As I was writing about the “hit and run” web traffic phenomenon (“Traffic for Traffic’s Sake“), it made me think about the value of loyalty. That post addressed social network traffic and how many visitors from sites like Digg don’t provide any value to a web site because they simply enter quickly and leave just as fast, likely never to return.
In the current environment, it has become so easy to bounce from one information provider to the next. To swap products or services with very low switching costs. To find new bloggers to read, new friends to talk with.
In general, these are all good things to be able to do. But at the same time, we should all continue to value loyalty and trusting relationships. I’ve been fortunate to have those ties on a personal and business level. My wife and I have known each other for 15 years. I’ve worked with my primary business partners for 15 years.
But I also try to cultivate those relationships with companies with which I do business. For instance, all of the companies I have founded have used the same managed hosting provider, dating back some 7 or 8 years now. In the hosting game, that’s an eternity. But that relationship has paid off as I, and later my tech teams, got to know and work with that company as it has grown considerably over the years. I’m confident they give great service to all of their customers, but I’m just as sure that they go the extra mile for us as one of their earliest and longest clients.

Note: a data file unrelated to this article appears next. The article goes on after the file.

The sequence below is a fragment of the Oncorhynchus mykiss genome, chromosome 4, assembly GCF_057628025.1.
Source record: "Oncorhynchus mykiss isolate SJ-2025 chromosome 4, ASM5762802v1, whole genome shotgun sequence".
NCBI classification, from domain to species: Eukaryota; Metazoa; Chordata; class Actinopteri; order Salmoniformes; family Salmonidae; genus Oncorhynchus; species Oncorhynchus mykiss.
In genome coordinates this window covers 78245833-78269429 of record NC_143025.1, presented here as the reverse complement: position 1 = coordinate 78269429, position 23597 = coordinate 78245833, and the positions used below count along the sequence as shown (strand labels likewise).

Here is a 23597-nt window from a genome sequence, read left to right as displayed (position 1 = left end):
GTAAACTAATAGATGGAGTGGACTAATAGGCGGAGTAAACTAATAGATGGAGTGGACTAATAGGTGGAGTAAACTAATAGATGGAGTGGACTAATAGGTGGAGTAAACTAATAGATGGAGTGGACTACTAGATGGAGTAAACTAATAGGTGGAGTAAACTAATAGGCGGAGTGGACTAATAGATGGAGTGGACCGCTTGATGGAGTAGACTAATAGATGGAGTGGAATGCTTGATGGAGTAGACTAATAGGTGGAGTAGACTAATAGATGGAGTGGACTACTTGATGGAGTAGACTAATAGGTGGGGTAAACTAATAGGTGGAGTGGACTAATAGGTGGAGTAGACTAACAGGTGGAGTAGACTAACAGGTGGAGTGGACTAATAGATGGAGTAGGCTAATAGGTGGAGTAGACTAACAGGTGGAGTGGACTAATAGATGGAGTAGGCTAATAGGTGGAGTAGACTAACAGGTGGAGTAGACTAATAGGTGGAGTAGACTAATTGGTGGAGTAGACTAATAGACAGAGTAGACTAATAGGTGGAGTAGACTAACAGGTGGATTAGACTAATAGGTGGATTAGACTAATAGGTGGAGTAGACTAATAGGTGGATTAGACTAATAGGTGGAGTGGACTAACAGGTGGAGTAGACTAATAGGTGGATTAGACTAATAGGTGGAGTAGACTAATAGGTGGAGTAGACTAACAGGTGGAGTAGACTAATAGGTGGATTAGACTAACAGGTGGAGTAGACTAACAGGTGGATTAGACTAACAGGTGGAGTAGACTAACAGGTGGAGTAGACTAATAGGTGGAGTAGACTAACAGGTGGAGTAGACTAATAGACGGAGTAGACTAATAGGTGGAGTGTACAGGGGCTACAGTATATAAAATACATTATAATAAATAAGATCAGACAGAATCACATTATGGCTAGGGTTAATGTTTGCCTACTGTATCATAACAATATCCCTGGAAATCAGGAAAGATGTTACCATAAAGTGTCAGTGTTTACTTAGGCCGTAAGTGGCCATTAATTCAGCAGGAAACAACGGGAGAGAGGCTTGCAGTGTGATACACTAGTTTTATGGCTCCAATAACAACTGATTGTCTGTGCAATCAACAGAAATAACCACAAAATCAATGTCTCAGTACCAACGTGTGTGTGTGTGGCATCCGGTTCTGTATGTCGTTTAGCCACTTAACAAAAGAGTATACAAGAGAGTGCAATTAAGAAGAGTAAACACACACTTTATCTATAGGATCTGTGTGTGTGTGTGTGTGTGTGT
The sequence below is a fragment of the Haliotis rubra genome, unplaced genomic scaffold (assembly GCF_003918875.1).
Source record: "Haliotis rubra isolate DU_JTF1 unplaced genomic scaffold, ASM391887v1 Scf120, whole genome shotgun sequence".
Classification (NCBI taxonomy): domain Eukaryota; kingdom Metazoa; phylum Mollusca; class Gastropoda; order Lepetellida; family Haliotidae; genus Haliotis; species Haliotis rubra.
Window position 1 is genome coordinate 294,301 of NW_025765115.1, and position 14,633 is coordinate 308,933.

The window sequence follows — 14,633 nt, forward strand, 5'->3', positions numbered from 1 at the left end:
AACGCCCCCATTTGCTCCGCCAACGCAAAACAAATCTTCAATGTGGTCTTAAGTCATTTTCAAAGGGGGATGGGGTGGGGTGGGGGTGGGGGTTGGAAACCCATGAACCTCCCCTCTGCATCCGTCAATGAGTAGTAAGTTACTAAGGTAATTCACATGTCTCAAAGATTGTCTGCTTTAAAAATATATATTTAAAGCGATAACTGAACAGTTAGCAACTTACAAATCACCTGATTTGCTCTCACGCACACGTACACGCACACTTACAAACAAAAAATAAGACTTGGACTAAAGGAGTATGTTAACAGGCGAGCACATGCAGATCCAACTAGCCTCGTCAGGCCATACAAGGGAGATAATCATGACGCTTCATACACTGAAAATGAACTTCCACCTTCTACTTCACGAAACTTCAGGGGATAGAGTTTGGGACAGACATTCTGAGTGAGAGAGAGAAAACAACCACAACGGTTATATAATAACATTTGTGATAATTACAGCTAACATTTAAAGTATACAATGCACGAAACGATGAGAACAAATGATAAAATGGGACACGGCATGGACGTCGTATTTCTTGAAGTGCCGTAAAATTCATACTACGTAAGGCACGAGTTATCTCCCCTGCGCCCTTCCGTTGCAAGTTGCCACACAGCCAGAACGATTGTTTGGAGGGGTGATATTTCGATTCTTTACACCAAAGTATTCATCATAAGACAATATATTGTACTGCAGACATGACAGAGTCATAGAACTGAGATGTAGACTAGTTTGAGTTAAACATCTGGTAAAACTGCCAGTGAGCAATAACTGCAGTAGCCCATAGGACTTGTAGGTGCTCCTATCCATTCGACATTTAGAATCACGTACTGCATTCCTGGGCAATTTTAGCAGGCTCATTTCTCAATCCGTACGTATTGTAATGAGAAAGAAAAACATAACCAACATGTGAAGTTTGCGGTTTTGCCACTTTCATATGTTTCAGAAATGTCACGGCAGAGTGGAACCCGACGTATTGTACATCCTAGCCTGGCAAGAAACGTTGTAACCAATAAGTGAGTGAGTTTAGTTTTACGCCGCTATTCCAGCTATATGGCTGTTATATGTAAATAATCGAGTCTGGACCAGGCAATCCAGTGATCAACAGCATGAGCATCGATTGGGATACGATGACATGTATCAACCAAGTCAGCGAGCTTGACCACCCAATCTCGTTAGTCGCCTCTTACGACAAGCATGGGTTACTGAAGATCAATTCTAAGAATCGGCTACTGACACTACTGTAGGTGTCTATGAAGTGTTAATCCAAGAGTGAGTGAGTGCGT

Those who know me well, also know that I work to build relationships based on loyalty at restaurants in the cities I frequent. For example, in Washington, there’s a great restaurant I visit almost every night I’m in town. Over time, I have gotten to know everyone who works there and many of the other regular customers. Obviously, they appreciate my business, but I appreciate the food and service they provide. And when I’m in a pinch and need to accommodate an important business or personal function, they’re always ready to help meet whatever crazy request I have.
I can’t put a price on the personal or business relationships I’ve cited here — nor any of the many others that I didn’t mention. But I can tell you that I’ve taken real value from all of them on a variety of levels. Some have obviously been financial, but others provide psychic value of one sort or another.
In a society in which change is simple and often encouraged, we would all do well to think carefully about the value of loyalty.